Managing the Sophisticated Client’s Expectations: Part One

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by Patrick J. McKenna and Ronald F. Pol

It is reported that a major law firm has been dropped from the approved list of a Fortune 500 company due to a lack of satisfaction with the relationship. For many law firms this is not an isolated instance. We regularly work with firms who share their tales of woe – often only after discovering they are no longer a client's preferred choice.

Notwithstanding expressions of disbelief from some lawyers, changing law firms is seldom something that corporate counsel undertakes lightly. It is time consuming, often creates disagreement and even dissent within the legal department, and takes senior people away from their main focus of running the legal function, and the business. But, obviously some clients reach the point where they believe that their lawyers don't manage the relationship at all well – and fail consistently to deliver value.

The most recent BTI survey of Fortune 1000 companies confirmed that, mostly, clients weren't just looking for legal skills as the key to satisfaction because they believe that they can get the legal skills they need at most good firms. But what clients can't seem so readily to find is genuine client service – the effective delivery of those skills in a way that demonstrates value. Moreover although most lawyers are genuine in their desire to deliver client value, clients have reason to believe that their lawyers don't listen to their concerns – or don't care. Surely if their lawyers really cared, they would do something about rectifying the client's perceived dissatisfaction?

The all too common advice offered by consultants and other advisors is that firms should get serious about regularly seeking their client's opinions of how well they are delivering their services and managing the overall relationship. If law firms would simply make it a habit to survey or get out and talk with their clients on a regular basis (and especially at the conclusion of every major transaction) about the level of service being provided; and then act on what the client tells them, the firm would not be vulnerable to losing these clients. While this sounds eminently reasonable at first blush, is it really at the heart of managing a client's satisfaction and delivering value?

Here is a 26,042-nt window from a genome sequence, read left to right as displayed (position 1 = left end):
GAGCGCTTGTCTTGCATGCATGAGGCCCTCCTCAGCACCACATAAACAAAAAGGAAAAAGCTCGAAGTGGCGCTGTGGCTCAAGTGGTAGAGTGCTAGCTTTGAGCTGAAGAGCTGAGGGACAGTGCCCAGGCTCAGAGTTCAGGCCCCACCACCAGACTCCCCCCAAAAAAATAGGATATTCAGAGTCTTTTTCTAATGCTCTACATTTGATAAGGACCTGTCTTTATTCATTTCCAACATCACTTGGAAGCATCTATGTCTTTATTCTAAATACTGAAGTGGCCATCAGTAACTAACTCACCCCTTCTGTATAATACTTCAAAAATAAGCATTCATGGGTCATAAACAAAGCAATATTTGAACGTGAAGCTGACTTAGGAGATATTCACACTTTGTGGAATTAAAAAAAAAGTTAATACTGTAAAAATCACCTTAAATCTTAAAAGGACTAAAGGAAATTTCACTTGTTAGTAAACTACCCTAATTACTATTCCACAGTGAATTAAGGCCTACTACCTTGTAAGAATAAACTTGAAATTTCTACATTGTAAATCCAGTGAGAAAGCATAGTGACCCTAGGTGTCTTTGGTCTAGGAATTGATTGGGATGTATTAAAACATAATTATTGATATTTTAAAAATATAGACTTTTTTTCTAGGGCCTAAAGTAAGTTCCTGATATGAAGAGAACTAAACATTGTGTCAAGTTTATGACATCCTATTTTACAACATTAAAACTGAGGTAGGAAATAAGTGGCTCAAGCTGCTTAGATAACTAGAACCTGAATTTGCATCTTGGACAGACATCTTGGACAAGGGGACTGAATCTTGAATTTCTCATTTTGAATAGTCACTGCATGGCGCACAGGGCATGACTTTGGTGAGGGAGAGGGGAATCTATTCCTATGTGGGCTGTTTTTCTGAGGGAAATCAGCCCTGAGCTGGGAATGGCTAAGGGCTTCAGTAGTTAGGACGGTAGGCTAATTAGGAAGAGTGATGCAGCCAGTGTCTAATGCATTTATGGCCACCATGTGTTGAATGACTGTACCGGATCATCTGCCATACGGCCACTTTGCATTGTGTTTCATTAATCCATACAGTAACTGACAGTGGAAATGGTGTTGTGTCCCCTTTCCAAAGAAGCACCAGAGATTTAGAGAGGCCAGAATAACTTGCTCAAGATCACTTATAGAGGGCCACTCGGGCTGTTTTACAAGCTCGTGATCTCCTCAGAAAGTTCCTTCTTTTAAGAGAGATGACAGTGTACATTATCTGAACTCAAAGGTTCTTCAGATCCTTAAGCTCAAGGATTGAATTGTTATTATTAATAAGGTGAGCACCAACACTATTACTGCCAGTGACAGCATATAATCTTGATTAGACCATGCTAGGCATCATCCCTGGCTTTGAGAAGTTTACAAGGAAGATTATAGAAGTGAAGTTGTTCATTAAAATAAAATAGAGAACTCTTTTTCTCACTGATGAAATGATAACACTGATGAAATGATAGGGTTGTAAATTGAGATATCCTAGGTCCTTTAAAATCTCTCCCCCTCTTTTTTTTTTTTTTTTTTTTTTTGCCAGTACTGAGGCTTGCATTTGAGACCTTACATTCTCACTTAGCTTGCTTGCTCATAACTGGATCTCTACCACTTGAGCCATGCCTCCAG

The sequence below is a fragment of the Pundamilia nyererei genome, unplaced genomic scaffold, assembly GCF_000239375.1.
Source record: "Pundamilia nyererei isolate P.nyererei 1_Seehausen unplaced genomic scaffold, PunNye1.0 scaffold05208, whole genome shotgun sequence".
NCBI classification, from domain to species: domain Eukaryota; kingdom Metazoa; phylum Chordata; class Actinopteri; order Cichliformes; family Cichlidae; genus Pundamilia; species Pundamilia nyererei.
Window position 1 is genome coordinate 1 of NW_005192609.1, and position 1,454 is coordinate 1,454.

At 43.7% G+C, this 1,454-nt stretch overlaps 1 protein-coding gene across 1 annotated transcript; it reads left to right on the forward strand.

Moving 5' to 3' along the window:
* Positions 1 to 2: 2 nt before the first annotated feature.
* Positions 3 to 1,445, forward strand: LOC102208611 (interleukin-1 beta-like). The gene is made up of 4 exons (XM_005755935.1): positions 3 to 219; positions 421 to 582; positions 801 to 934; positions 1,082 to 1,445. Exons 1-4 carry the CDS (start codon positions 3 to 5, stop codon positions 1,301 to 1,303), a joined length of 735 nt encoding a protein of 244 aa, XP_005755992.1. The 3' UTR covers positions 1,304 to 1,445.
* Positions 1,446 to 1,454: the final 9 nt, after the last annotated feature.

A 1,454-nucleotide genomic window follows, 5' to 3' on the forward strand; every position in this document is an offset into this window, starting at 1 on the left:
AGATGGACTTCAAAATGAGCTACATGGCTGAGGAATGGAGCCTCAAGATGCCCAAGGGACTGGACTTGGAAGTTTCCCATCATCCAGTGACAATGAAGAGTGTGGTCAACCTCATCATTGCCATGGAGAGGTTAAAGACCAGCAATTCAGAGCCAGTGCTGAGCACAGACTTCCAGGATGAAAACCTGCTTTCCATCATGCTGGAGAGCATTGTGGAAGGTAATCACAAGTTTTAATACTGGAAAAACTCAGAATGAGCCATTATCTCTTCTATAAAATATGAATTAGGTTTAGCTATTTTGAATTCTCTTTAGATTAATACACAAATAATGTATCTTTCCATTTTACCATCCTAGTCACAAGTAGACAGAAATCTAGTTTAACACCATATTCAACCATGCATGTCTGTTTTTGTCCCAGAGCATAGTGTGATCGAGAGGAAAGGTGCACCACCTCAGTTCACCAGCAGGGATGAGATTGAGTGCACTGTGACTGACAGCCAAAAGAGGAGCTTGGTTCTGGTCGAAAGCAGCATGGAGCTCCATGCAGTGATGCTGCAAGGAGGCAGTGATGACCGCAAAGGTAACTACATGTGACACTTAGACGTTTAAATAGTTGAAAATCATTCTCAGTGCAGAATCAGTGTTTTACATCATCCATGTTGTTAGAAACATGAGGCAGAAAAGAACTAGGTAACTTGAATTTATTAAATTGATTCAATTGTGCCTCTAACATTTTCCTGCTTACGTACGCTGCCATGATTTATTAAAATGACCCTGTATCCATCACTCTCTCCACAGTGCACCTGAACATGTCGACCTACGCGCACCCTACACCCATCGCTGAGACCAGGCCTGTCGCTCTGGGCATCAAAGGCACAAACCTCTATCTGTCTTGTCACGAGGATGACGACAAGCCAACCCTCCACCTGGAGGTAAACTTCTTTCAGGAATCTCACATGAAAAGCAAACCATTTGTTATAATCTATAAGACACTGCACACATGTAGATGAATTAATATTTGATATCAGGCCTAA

First off, many law firms will quickly claim that they “pretty much do that stuff anyway.” The lawyers may be described as extremely confident in their belief that they know exactly what their clients really want. Yet many of their clients appear not to experience the relationship the same way the law firms describe it.

Secondly, when was the last time you ever verbally complained about a perceived lack of service that you experienced? It's not a natural or comfortable thing for many of us to do. Many in-house counsel feel the same way, so you can't assume that no complaints means satisfied clients. (It goes against the grain for many people, but for your business' sake you may come to appreciate those of your clients who really do let you know just how they experience your services – the good and the bad).

You may think it unfair, but your client may feel no obligation to be candid with you about the level of their dissatisfaction. Only a small minority are vocal complainers who give warning of their unhappiness and they often feel even more frustrated when firms don't seem to listen. (A number of fellow in-house counsel have conveyed to Ron, “If I told them once, I've told them a thousand times, so why don't they get it?”) You can't rely on hearing about complaints in order to assess the efficacy of service delivery. Many dissatisfied clients will simply vote with their feet and you may only find out after the fact. Perhaps to soften the blow, the client may allow you to respond to an RFP, but your chances of winning may be next to nil. The client's views are shaped by their past experiences, and their expectation (based on that view, with nothing to suggest otherwise) that you won't change, so client surveys or future promises become a poor form of counter argument.

Thirdly, clients sometimes fail to express the real essence of their discontent. They might express it in apparently specific terms – e.g. ‘you don't meet our requirement to return our calls within two hours' – and may genuinely think that that's the issue, yet the essence of the complaint may lie elsewhere. This is particularly significant if the firm (apparently justifiably) considers the complaint to be without merit – e.g. “we often can't call back to one client representative, because we spend so much time at the client's own offices, and we don't disrupt our work for the client by taking calls - and by the way, the client's always calling to explain in minute detail about every little thing.”